Archaea and some bacteria contain A-type ATP synthases, which are distinct from the F1Fo found in mitochondria, chloroplasts and bacteria. By single-particle electron microscopy, we have determined the 3D structure of the enzyme from the hyperthermophilic archaeon Pyrococcus furiosus at a resolution of 23 Å. Using data from LILBID mass spectroscopy, SDS-PAGE and crystal structures from homologous subunits, we were able to deduce a model with locations for every subunit. The model has a subunit composition A3B3CDFE2H2ac10 and a molecular mass of 738 kDa (fig. 5).

Fig. 6: 3D-EM map of a supercomplex from bovine heart mitochondria. An EM map of complex I (yellow) and X-ray models of complex III (red) and complex IV (green) were fitted to the map (Schäfer et al., 2007).

In mitochondria and bacteria, a proton gradient is created by the complexes of the electron transport chain. Increasing evidence in different organisms shows that the protein complexes do not float freely in the membrane, but form supercomplexes of different composition. Single particle electron microscopy (EM) is an ideal technique to study these very large protein assemblies. Eva Schäfer has determined the first 3D map of a respiratory chain supercomplex, a 1.7 MDa complex from bovine heart mitochondria containing complex I, III and IV. The map was interpreted by fitting x-ray and EM structures of the individual complexes (fig. 6).

 

Figure 7. Cryo-EM map of yeast FAS at 6 Å resolution with fitted structure. Enzymatic domains are shown in different colors and connecting structural domains in light green (Gipson et al., 2010).
Figure 8. Three cryo-EM maps of Mycobacterium tuberculosis FAS seen as side view and top view show different conformations of the protein chains (Ciccarelli et al., 2013).

The fatty acid portions of the phospholipids and glycerides in biological membranes are synthesized by the enzyme system fatty acid synthase (FAS) from acetyl-coenzyme A (CoA) and malonyl CoA. In yeast and mammals, all enzymes involved in fatty acid synthesis are organised in a large multienzyme complex. Preeti Gipson has determined a cryo-EM map of the 2.6 MDa FAS complex from yeast at ~6 Å resolution (fig. 7). At this resolution, structural elements like α-helices are easily recognizable. The EM map shows significant differences to crystal structures of the same complex. Unlike the crystal structures the EM map reveals several positions for the mobile acyl carrier protein inside the barrel, which shuttles the substrate between the enzymatic sites.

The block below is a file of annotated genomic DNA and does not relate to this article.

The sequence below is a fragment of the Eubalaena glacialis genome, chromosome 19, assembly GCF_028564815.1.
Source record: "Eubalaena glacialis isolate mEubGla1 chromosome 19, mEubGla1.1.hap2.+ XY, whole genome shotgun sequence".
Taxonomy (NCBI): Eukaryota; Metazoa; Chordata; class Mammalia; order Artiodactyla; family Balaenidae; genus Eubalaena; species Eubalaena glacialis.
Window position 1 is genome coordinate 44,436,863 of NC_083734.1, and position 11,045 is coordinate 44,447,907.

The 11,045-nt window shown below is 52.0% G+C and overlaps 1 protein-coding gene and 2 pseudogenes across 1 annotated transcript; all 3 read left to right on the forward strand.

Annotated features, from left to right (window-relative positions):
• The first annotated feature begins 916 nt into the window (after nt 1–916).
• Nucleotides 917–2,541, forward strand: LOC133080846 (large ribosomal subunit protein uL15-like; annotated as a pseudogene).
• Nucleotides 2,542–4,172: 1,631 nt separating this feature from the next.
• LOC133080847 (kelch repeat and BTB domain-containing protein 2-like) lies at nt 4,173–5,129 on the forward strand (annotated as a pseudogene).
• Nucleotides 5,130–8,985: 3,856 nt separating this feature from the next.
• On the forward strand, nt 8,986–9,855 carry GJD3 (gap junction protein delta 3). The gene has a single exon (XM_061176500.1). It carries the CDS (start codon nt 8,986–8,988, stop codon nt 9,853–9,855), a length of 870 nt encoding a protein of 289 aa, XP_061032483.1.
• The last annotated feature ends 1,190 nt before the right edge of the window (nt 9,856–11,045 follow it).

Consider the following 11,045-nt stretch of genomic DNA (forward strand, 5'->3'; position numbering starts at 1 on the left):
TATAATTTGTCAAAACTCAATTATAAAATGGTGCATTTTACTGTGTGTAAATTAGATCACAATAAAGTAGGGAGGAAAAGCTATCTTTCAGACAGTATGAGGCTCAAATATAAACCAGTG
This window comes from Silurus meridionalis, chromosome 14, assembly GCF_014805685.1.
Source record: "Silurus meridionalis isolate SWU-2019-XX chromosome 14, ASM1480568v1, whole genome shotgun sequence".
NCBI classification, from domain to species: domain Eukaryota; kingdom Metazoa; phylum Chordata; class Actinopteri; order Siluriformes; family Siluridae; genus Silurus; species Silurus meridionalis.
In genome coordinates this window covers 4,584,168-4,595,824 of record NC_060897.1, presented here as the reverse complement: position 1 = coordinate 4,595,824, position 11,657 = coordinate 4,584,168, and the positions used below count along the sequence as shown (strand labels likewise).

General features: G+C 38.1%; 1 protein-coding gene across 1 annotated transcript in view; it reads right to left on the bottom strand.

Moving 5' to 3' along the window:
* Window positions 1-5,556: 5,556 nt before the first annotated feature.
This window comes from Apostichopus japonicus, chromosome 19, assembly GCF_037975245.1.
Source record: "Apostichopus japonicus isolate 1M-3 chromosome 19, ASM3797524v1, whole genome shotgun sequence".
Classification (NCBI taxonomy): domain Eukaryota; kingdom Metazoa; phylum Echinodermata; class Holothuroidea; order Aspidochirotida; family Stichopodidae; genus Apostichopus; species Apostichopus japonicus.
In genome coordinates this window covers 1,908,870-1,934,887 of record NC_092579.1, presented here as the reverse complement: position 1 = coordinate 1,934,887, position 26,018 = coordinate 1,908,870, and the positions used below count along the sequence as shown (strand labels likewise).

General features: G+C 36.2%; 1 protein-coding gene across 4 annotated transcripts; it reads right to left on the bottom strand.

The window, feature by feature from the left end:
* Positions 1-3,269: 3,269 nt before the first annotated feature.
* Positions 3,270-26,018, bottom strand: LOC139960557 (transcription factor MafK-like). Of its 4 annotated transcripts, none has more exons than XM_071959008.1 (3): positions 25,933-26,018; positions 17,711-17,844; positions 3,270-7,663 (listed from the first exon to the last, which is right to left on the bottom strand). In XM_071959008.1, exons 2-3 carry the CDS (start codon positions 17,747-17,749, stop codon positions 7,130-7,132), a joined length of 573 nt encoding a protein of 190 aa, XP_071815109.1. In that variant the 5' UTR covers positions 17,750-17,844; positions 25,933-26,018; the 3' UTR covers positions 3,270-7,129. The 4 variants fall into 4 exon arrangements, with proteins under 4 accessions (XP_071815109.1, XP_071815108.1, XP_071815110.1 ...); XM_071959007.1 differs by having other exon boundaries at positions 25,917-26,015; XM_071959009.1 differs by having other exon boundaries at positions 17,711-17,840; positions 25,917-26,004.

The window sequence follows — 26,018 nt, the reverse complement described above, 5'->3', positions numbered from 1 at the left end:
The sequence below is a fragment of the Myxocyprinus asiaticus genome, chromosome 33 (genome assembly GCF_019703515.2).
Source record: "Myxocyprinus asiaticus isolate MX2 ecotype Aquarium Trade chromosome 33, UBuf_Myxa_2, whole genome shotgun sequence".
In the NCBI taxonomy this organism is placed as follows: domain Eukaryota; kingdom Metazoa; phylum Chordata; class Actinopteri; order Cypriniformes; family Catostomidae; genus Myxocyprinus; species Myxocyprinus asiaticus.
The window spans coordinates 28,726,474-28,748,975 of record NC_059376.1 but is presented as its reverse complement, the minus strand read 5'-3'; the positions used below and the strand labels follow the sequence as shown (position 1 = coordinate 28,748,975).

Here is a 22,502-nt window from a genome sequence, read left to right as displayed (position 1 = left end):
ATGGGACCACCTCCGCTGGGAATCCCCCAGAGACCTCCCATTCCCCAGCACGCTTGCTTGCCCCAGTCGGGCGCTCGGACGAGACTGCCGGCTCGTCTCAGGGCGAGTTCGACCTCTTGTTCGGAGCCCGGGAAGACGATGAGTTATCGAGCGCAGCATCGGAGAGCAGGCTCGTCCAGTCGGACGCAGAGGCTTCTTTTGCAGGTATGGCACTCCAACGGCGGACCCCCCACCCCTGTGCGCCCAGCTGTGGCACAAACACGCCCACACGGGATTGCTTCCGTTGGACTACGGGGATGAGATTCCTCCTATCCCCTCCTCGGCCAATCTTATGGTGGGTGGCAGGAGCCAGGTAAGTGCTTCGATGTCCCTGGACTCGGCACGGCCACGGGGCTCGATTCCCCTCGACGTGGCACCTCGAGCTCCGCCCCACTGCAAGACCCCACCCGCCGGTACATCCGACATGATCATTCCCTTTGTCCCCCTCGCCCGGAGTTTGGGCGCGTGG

A few bacteria, including mycobacteria, contain a type I fatty acid synthase related to yeast FAS, that is involved in producing the mycolic acids that form the major component of their cell wall. One of these organisms is M. tuberculosis, the causative agent of tuberculosis. The mycolic acids give the mycobacteria an increased resistance to chemical damage and dehydration, and prevent the effective activity of hydrophobic antibiotics. Luciano Ciccarelli has determined the structure of M. tuberculosis FAS by cryo-electron microscopy and found that while similar to yeast FAS, the complex is flexible and does not display D3 symmetry. A dataset was sorted into three maps with distinct conformations, which show domain movements of up to 40 Å between them (fig. 8). These movements may play a role in accessibility of the reaction chamber to other proteins involved in fatty acid synthesis.

 

Figure 9. Cryo-EM map of Frh at 3.4 Å resolution. View down the two-fold axis of the tetrahedral complex. Each of the twelve FrhABG heterotrimers is shown in a different color (Allegretti et al., 2014).
Figure 10. A 10-Å thick slice of the map with the atomic model superimposed. At this level, a complete chain of cofactors can be seen: the [NiFe] cluster in FrhA (green and brown spheres), three FeS clusters in FrhG and one in FrhB (brown and yellow spheres), and the FAD in FrhB (yellow sticks). FrhA is green, FrhG purple, FrhB slate-blue.